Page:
The most significant operational differences between the M109A6 howitzer and prior M109 series howitzers are the Paladin's ability to operate over a widely dispersed area and to move and emplace using the Paladin technology. The Paladin can move and position within an assigned position area, process technical firing data, and fire a mission without relying on aiming circles and wire lines. Target acquisition and engagement parameters (tactical fire control) are provided by the Paladin platoon's battle command facility, the platoon operations center (POC). The automatic fire control system (AFCS) and single-channel ground and airborne radio system (SINCGARS) frequency modulation (FM) radios change the current requirements for surveyed firing points, aiming circles, and land lines.










HHS 155mm SP








POC Sections


Support=Ammo, Maint., Mess & Supply POC = Platoon Operations Center

HHS= Headquarters & Service SP = Self Propelled

Figure 1-1 Paladin Battalion Organization


Terrain management for the battalion S3 and the battery commander presents numerous coordination challenges and Paladin offers some added challenges over the current operations.

In the offense, the battery can operate in more widely varying terrain positions. The battery can now be located closer to maneuver elements while maintaining a firing capability. Key leaders must insure not to impede maneuver unit movement.

In the defense, a platoon of howitzers can occupy and can repeatedly displace, move, quickly emplace, and fire a number of rounds or missions as necessary. This type of movement is called survivability movement. The use of this tactic depends greatly on the counterfire and air threats, essential FA tasks, in addition to other factors of mission, enemy, terrain, troops, and time available (METT-T). The following are advantages over earlier self-propelled artillery systems:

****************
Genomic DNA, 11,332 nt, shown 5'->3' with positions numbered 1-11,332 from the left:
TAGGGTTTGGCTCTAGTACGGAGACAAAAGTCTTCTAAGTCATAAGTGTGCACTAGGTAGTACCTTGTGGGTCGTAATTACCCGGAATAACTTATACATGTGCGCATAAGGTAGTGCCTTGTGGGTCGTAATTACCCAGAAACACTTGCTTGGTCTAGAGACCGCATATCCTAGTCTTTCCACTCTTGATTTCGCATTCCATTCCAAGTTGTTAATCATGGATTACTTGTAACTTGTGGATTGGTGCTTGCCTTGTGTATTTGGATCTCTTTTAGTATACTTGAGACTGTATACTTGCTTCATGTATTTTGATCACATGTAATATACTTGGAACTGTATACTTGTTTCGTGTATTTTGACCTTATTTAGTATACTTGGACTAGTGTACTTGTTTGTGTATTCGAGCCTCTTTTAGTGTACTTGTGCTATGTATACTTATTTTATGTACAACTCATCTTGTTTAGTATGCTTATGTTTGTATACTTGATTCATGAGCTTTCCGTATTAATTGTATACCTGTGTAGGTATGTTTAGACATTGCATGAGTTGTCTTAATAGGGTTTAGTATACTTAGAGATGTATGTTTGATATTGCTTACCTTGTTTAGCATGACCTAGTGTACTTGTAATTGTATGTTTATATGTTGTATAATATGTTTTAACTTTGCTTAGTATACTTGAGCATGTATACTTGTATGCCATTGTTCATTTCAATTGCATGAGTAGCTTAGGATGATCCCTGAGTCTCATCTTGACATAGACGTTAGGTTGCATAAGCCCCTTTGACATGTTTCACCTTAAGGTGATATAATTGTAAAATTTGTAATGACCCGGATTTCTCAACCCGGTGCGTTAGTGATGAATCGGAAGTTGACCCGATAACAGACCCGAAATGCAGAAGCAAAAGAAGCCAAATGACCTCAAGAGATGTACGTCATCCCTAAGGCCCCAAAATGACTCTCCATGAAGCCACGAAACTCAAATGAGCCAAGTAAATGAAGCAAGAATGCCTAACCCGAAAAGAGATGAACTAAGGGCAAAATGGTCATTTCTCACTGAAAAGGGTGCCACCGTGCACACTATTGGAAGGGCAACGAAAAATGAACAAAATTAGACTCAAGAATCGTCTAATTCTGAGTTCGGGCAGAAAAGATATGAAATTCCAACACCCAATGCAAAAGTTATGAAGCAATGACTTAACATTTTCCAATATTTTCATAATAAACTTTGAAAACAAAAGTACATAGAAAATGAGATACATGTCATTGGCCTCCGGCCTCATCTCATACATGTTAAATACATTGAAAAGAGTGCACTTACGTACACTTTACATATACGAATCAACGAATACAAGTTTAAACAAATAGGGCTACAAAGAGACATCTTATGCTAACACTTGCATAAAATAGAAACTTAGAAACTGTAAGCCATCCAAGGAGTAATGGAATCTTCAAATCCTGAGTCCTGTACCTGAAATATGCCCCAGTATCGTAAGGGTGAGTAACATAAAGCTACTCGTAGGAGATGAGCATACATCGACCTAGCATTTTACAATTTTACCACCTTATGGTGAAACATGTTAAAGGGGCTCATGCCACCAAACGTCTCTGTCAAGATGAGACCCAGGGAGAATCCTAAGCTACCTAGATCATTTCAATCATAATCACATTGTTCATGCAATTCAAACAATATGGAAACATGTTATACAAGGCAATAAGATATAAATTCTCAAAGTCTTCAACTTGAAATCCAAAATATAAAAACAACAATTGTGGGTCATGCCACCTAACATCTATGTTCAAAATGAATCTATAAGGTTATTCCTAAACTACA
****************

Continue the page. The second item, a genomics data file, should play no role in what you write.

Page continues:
a. Increased Responsiveness:

- On- Board Position Navigation

- On- Board Technical Fire Control

- Freedom from Wire

- Radio Communications

- Faster "Ready to Fire" Times

b. Increased Survivability:

- Greater Dispersion

- 300-500 meter Survivability Moves

Chapter 3 discusses Paladin employment options in greater detail. Figure 1-2 shows a typical Paladin operational concept of two platoons employed with three howitzers per platoon.









Figure 1-2. Typical Paladin Operational Concept



a. Features and Improvements:

The Paladin M109A6 howitzer is the fourth product improvement to the original M109 self-propelled (SP) howitzer. It features improvements in the areas of survivability; reliability, availability, and maintainability (RAM); responsiveness; and terminal effects. The M109A6 is an armored, full tracked howitzer carrying 37 complete conventional rounds and two Copperhead projectiles. It is operated by a crew of four. It is designed with a new turret structure that facilitates integration of the various turret improvements and vulnerability reduction measures. It improves overall crew compartment layout and space. The howitzer can travel at a maximum speed of 38 miles per hour and has a maximum cruising range of 186 miles.